WASHINGTON- The U.S. Department of Housing and Urban Development (HUD) and the U.S. Department of the Treasury today released the December edition of the Obama Administration’s Housing Scorecard – a comprehensive report on the nation’s housing market. Data in the December Housing Scorecard show some subtle improvements in the market over the past year, but underscore fragility as the overall outlook remains mixed. For example, new and existing home sales rose compared to the prior month and remain higher than a year ago, and homes are more affordable than they have been since 1971. Median-income families today have nearly double the funds needed to cover the cost of the average home. However, home prices showed a slight dip from the prior month and remain below year ago levels. The full report is available online at www.hud.gov/scorecard.

LPS: Mortgage Originations Among Highest Quality Ever in 2010-2011

The Lender Processing Services (LPS) Mortgage Monitor Report for December show
improvement in a number of the metrics it tracks. Many measures of delinquency
rates are down, inventories are clearing in some states, and recent loan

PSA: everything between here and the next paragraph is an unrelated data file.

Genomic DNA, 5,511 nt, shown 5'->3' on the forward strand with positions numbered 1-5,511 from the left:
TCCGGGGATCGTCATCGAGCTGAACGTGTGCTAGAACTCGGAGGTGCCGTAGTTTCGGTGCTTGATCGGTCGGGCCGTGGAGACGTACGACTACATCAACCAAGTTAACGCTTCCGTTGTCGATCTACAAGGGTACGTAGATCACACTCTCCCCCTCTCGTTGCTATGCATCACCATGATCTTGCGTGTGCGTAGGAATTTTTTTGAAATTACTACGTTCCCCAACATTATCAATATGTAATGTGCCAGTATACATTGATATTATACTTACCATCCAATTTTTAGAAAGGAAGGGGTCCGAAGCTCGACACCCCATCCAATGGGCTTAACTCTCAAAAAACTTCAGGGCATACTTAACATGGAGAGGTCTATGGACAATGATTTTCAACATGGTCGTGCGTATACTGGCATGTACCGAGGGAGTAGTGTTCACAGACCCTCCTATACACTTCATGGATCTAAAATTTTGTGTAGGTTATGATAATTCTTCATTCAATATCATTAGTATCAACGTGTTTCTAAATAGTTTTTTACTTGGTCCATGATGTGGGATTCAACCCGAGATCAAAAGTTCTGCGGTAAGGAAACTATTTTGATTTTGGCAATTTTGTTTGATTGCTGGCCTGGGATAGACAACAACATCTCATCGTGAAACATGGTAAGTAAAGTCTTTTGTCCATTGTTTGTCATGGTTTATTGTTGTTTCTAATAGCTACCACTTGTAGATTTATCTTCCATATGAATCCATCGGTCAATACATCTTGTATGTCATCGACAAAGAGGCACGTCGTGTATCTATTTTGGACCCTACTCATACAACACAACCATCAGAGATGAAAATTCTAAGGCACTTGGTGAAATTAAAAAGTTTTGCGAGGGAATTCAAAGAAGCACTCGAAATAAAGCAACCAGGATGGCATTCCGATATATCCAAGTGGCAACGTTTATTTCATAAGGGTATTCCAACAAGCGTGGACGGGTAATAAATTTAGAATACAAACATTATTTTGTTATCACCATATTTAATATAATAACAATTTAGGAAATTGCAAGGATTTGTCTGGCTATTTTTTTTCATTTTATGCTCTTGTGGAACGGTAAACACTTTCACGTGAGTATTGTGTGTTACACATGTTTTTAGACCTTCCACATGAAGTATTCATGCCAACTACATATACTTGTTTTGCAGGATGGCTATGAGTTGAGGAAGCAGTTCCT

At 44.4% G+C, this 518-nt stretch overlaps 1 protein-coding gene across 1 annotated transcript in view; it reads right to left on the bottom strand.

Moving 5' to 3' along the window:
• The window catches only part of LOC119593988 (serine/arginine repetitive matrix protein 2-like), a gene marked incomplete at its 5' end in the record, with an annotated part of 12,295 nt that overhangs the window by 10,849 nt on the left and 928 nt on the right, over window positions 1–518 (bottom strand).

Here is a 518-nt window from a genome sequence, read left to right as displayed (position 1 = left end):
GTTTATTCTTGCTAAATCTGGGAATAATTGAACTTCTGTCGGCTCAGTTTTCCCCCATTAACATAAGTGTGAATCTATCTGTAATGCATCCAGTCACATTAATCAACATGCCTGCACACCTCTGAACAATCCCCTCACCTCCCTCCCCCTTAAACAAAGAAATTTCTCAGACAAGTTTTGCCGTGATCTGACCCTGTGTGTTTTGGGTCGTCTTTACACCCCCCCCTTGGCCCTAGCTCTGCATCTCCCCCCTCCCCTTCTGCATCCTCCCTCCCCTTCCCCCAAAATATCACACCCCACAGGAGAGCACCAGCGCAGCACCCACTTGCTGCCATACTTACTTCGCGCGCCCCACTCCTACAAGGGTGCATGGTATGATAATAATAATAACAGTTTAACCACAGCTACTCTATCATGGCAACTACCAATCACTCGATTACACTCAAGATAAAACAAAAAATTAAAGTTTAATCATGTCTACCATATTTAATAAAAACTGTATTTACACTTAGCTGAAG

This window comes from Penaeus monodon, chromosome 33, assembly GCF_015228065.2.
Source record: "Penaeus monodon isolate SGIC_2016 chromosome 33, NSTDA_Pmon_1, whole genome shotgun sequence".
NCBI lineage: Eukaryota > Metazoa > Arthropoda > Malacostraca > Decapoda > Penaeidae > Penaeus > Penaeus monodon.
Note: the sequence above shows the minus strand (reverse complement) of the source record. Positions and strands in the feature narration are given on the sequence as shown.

originations are “among the best quality on record.”

The overall delinquency rate did not
change from November, remaining at 8.15 percent but is down 7.7 percent since
December 2010.  Seriously delinquent
loans, those 90 or more days overdue or in foreclosure decreased 0.6 percent to
7.67 percent, a -5.9 percent change from one year earlier.

The foreclosure rate which was 4.16
percent in November fell to 4.11 percent in December and is down 1.0 percent
year-over-year.  Foreclosure starts
showed the most dramatic change.  There
were 159,092 starts in December compared to 165,205 in November, a -3.7 percent
change and starts were 38.7 percent below the level in December 2010.   This is the lowest level of foreclosure starts
since at least 2008.

While 90+ day delinquencies are about
the same in judicial and non-judicial states there remains a large distinction between